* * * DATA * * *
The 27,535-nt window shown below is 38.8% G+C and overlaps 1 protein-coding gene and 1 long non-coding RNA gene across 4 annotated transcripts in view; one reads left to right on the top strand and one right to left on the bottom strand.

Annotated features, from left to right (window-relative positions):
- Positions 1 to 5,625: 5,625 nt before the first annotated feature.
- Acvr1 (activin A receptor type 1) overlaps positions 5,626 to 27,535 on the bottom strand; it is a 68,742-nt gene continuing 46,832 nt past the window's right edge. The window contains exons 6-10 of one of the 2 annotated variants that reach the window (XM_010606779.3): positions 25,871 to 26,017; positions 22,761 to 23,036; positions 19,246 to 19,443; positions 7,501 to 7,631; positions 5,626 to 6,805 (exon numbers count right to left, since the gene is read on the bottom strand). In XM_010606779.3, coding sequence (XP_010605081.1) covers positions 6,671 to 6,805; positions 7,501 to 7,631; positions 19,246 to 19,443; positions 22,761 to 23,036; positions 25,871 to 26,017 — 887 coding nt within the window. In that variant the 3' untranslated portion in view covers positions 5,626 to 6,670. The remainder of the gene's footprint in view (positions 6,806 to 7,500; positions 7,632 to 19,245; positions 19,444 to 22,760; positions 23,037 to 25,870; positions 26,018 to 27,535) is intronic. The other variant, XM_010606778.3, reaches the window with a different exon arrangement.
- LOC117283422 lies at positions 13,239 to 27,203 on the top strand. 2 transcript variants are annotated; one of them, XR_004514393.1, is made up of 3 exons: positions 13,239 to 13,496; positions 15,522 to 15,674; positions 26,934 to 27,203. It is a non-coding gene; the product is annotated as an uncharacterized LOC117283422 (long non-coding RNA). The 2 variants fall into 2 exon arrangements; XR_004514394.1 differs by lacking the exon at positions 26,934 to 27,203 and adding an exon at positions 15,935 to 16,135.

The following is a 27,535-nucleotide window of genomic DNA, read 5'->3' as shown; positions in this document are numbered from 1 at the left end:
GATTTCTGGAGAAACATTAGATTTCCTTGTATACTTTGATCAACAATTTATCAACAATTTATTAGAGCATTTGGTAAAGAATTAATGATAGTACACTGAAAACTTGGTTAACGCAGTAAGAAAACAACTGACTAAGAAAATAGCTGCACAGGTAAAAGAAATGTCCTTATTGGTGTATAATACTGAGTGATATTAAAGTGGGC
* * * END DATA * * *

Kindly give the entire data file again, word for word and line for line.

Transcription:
The 27,535-nt window shown below is 38.8% G+C and overlaps 1 protein-coding gene and 1 long non-coding RNA gene across 4 annotated transcripts in view; one reads left to right on the top strand and one right to left on the bottom strand.

Annotated features, from left to right (window-relative positions):
- Positions 1 to 5,625: 5,625 nt before the first annotated feature.
- Acvr1 (activin A receptor type 1) overlaps positions 5,626 to 27,535 on the bottom strand; it is a 68,742-nt gene continuing 46,832 nt past the window's right edge. The window contains exons 6-10 of one of the 2 annotated variants that reach the window (XM_010606779.3): positions 25,871 to 26,017; positions 22,761 to 23,036; positions 19,246 to 19,443; positions 7,501 to 7,631; positions 5,626 to 6,805 (exon numbers count right to left, since the gene is read on the bottom strand). In XM_010606779.3, coding sequence (XP_010605081.1) covers positions 6,671 to 6,805; positions 7,501 to 7,631; positions 19,246 to 19,443; positions 22,761 to 23,036; positions 25,871 to 26,017 — 887 coding nt within the window. In that variant the 3' untranslated portion in view covers positions 5,626 to 6,670. The remainder of the gene's footprint in view (positions 6,806 to 7,500; positions 7,632 to 19,245; positions 19,444 to 22,760; positions 23,037 to 25,870; positions 26,018 to 27,535) is intronic. The other variant, XM_010606778.3, reaches the window with a different exon arrangement.
- LOC117283422 lies at positions 13,239 to 27,203 on the top strand. 2 transcript variants are annotated; one of them, XR_004514393.1, is made up of 3 exons: positions 13,239 to 13,496; positions 15,522 to 15,674; positions 26,934 to 27,203. It is a non-coding gene; the product is annotated as an uncharacterized LOC117283422 (long non-coding RNA). The 2 variants fall into 2 exon arrangements; XR_004514394.1 differs by lacking the exon at positions 26,934 to 27,203 and adding an exon at positions 15,935 to 16,135.

The following is a 27,535-nucleotide window of genomic DNA, read 5'->3' as shown; positions in this document are numbered from 1 at the left end:
GATTTCTGGAGAAACATTAGATTTCCTTGTATACTTTGATCAACAATTTATCAACAATTTATTAGAGCATTTGGTAAAGAATTAATGATAGTACACTGAAAACTTGGTTAACGCAGTAAGAAAACAACTGACTAAGAAAATAGCTGCACAGGTAAAAGAAATGTCCTTATTGGTGTATAATACTGAGTGATATTAAAGTGGGC